NATO believes Poland blast an 'accident,' Kyiv assails Russia
Western leaders moved to calm fears of a dangerous escalation in Russia's war in Ukraine Wednesday, saying a missile blast in Poland was likely an accident, while Kyiv pushed back hard at the idea its anti-aircraft fire was to blame.
Ukrainian leader Volodymyr Zelensky pointed the finger at Russia, but the United States, like NATO, came out firmly in support of Warsaw's assessment that the deadly missile was probably fired by Ukraine.
Two people were killed on Tuesday when at least one missile hit a village in NATO member Poland near the Ukrainian border, during a mass Russian bombardment aimed at civilian infrastructure inside Western-backed Ukraine.
Both Warsaw and NATO have said the explosion in the village of Przewodow was likely caused by a Ukrainian air defence missile launched to intercept a Russian barrage -- while stressing Moscow was ultimately to blame for starting the conflict.
The White House said it had "seen nothing that contradicts" Poland's preliminary assessment -- while also declaring that "the party ultimately responsible for this tragic incident is Russia."
President Zelensky however said Kyiv had seen no proof the missile was Ukrainian, demanding to be part of any investigation and asking for access to the blast site as well as "all the data" on the projectile.
"I have no doubt that this is not our missile," Zelensky said. "I believe that this was a Russian missile, based on our military reports."
In the immediate aftermath the incident sparked fears of a major new escalation in the Ukraine conflict, but by Wednesday Duda announced Poland's conclusion the projectile likely originated from Ukraine's own air defences.
Duda said it was very likely that the Soviet-era missile was launched by Ukraine in what he called an "unfortunate accident," but that the blame lay with Russia because of its attacks on Ukraine.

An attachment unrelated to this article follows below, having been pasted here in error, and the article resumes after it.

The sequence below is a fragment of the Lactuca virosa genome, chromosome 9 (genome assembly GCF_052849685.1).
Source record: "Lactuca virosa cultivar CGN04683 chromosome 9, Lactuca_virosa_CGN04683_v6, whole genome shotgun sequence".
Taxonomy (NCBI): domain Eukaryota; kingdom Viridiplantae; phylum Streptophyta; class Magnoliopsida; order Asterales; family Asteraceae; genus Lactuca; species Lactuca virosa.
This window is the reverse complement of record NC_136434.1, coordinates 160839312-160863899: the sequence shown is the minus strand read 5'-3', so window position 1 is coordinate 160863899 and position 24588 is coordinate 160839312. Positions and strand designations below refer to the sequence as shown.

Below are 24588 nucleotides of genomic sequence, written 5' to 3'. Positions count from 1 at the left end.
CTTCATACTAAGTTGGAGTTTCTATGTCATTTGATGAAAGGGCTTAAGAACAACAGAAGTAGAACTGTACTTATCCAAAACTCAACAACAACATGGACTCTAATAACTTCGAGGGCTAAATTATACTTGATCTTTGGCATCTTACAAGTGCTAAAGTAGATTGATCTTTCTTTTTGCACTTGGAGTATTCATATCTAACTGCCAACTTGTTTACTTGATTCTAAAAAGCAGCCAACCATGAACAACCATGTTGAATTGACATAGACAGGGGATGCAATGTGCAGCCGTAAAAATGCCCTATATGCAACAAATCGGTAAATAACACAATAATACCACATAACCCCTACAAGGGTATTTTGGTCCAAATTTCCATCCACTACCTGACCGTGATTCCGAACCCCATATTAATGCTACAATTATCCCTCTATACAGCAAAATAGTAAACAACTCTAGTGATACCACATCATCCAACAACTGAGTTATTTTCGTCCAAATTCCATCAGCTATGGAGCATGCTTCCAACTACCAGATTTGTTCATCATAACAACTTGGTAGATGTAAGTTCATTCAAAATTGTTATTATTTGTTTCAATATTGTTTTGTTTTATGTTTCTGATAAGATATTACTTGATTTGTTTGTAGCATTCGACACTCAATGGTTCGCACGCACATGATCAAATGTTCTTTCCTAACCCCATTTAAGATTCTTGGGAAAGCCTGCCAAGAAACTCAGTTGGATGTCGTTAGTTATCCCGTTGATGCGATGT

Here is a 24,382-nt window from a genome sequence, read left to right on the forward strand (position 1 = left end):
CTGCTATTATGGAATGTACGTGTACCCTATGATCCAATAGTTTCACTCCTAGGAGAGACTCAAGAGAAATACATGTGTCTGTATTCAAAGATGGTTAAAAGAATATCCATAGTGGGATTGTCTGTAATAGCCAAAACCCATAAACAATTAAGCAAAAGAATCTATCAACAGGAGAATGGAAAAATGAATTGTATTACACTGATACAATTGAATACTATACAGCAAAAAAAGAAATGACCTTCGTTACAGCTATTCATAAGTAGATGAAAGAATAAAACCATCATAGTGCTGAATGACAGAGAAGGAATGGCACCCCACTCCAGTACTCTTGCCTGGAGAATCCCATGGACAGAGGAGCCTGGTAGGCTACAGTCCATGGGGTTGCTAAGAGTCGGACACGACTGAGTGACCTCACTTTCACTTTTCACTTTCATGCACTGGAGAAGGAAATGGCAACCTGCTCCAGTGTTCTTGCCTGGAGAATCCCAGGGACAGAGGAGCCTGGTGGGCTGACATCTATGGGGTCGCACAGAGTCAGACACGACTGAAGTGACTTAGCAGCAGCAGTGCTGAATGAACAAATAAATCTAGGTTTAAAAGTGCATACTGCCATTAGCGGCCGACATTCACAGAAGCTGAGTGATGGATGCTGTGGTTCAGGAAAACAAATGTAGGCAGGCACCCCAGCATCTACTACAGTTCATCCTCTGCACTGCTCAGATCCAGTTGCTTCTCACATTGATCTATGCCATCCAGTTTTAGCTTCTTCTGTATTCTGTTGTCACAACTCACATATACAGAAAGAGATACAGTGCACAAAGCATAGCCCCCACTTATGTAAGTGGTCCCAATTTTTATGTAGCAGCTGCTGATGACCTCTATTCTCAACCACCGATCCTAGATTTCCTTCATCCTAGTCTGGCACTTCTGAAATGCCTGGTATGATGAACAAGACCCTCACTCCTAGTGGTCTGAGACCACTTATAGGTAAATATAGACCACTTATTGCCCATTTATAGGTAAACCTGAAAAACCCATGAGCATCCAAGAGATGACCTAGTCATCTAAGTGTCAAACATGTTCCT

- Russia 'bears responsibility' -
NATO chief Jens Stoltenberg underlined this stance and EU diplomats meeting in Brussels praised Warsaw, one of Ukraine's closest friends and Russia's fiercest foes, for its measured response.
After crisis talks in Brussels, Stoltenberg said an ongoing investigation was expected to find "that the incident was likely caused by a Ukrainian air defence missile fired to defend Ukrainian territory against Russian cruise missile attacks".
"But let me be clear, this is not Ukraine's fault," he continued. "Russia bears ultimate responsibility as it continues its illegal war against Ukraine."
Stoltenberg said NATO had ramped up its defences along its eastern flank in response to the war in Ukraine and denied that the alliance's air defences had failed.
The NATO chief said Poland had not invoked Article 4 of the Western alliance's treaty, which would have obliged members to discuss whether "the territorial integrity, political independence or security of any of the Parties is threatened".
NATO's most powerful member, the United States, has hundreds of troops in Poland and leads the West in supplying weapons to support Zelensky's government in Kyiv.
US Defence Secretary Lloyd Austin said American experts were "on the ground" supporting the Polish investigation.
The Russian defence ministry said: "Photographs of the wreckage... were unequivocally identified by Russian military experts as fragments of a guided anti-aircraft missile of a Ukrainian S-300 air defence system."
It insisted that its own strikes, a barrage of scores of missiles, "were carried out on targets only on the territory of Ukraine and at a distance of no closer than 35 kilometres (about 20 miles) from the Ukrainian-Polish border".
The explosion rocked the village of Przewodow in eastern Poland at 1440 GMT on Tuesday.
"I'm scared. I didn't sleep all night," Anna Magus, a 60-year-old teacher at the local elementary school, told AFP near the scene.
- 'War crime' -
Russia invaded Ukraine on February 24 and still holds swathes of territory despite a series of recent battlefield defeats.
The conflict has caused deep unease in neighbouring Poland, which shares a 530-kilometre (329-mile) border with Ukraine and where memories of Soviet domination are still very raw.
General Mark Milley, the top US military officer, said the recent strikes may have been the heaviest of the war, and condemned the targeting of civilian infrastructure.
"The deliberate targeting of the civilian power grid, causing excessive collateral damage and unnecessary suffering on the civilian population, is a war crime", Milley said.
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